Aphasia is a long-term condition and many people will continue to need support for several years after its onset. However, with the right tools and support, even someone with severe aphasia can continue to communicate effectively.
You might be prescribed blood-thinning medication to reduce your risk of a TIA or stroke. This guide explains the two types of blood-thinning medication available, antiplatelets and anticoagulants, and how they are used after a stroke or for someone with atrial fibrillation.
Find out about setting up a regular donation to support stroke survivors in your area.
Cholesterol is a fatty substance that is found in our blood. Reducing your cholesterol level can reduce your risk of stroke.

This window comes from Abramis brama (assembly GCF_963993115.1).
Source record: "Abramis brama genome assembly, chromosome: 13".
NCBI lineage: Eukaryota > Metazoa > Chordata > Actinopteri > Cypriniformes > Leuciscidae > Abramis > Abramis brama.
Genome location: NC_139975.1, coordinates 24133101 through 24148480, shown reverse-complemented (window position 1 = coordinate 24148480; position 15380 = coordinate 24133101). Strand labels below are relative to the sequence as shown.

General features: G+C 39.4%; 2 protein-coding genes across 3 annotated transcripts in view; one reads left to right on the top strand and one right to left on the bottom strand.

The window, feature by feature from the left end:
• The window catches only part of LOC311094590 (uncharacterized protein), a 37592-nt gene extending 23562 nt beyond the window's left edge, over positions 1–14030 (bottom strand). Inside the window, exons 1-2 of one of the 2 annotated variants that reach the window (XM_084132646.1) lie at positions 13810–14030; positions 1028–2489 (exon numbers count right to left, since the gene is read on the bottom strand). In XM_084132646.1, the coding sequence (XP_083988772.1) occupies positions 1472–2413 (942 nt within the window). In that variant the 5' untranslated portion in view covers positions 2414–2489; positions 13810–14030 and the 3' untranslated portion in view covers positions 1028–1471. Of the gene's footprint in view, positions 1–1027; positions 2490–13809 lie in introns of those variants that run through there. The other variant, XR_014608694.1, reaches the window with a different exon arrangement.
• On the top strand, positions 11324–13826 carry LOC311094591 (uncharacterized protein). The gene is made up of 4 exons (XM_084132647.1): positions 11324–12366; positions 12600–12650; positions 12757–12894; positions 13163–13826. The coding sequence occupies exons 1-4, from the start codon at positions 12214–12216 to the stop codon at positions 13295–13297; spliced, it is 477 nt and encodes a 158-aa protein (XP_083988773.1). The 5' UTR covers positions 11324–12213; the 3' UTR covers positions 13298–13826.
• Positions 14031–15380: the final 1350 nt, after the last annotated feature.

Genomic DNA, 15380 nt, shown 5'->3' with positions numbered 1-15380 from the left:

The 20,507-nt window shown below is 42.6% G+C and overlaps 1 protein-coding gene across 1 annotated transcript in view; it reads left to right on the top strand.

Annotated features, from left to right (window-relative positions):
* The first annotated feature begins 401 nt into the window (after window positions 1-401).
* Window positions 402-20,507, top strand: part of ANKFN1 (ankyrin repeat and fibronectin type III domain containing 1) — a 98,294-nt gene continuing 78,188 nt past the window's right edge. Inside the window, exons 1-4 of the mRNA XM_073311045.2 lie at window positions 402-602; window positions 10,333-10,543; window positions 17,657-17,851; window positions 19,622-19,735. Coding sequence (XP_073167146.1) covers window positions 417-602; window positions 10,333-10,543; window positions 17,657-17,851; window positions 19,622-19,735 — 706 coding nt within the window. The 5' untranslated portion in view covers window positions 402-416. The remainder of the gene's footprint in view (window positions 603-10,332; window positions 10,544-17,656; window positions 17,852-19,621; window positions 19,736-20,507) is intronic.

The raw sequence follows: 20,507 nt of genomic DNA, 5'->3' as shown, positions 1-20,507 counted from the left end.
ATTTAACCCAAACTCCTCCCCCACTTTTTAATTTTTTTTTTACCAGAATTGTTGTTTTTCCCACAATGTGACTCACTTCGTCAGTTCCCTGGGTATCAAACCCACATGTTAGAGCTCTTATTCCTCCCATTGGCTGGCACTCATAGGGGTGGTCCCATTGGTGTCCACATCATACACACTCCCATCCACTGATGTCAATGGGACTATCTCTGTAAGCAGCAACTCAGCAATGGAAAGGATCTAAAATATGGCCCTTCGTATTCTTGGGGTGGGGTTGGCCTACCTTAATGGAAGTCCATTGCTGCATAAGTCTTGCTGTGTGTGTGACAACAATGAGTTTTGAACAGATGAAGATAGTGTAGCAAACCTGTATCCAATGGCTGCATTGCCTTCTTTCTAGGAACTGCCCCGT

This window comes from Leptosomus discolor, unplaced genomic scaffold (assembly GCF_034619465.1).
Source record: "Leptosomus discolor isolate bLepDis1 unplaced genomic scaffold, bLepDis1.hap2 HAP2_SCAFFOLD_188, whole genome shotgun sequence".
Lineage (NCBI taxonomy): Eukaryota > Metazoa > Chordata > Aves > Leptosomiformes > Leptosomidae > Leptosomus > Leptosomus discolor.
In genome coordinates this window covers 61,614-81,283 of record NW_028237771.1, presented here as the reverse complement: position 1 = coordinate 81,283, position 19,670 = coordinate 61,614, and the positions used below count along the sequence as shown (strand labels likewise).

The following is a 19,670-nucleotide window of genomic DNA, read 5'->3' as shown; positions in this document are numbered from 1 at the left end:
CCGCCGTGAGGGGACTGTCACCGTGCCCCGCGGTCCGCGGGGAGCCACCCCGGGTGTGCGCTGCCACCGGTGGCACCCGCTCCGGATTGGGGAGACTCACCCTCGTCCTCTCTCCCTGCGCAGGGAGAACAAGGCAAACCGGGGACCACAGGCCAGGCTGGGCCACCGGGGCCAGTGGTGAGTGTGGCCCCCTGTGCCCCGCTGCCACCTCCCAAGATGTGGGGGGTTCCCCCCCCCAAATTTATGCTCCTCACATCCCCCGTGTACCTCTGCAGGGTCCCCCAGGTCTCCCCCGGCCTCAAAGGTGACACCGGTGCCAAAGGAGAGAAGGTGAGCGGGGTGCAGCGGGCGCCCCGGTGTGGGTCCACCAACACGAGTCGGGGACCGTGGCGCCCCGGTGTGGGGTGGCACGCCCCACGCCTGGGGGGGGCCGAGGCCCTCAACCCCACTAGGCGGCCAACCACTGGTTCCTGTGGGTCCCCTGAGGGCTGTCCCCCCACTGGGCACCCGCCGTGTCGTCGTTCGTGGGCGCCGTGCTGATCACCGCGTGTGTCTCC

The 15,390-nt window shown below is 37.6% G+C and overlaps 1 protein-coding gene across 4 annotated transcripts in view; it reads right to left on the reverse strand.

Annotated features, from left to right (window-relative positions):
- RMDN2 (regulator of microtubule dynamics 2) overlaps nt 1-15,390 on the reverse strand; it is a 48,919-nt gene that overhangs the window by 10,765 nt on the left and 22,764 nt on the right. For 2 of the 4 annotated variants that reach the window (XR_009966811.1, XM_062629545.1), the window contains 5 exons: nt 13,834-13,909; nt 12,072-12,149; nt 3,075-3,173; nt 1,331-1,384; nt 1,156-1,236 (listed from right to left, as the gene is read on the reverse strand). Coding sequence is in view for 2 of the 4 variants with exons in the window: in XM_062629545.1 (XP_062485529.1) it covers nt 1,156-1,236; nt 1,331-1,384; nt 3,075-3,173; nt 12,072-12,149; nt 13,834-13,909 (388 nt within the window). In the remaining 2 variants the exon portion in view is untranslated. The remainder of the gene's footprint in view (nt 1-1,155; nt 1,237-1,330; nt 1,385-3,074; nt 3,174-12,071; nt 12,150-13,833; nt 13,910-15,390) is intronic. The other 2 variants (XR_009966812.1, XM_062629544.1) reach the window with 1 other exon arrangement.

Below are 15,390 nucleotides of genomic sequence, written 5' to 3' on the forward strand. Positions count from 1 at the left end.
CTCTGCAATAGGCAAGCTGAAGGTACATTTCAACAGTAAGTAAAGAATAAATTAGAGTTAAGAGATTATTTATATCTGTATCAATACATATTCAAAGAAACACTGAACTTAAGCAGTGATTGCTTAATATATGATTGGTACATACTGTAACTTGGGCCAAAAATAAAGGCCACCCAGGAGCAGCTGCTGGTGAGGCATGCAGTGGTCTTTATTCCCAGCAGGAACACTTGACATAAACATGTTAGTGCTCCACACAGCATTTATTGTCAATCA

How aphasia may affect your mood and emotions.
This research aims to improve outcomes for Intracerebral Haemorrhage (ICH) patients by developing new emergency treatments to reduce swelling in the brain after ICH, and improving the care that patients receive.
Find out more about the different types of stroke and why they happen.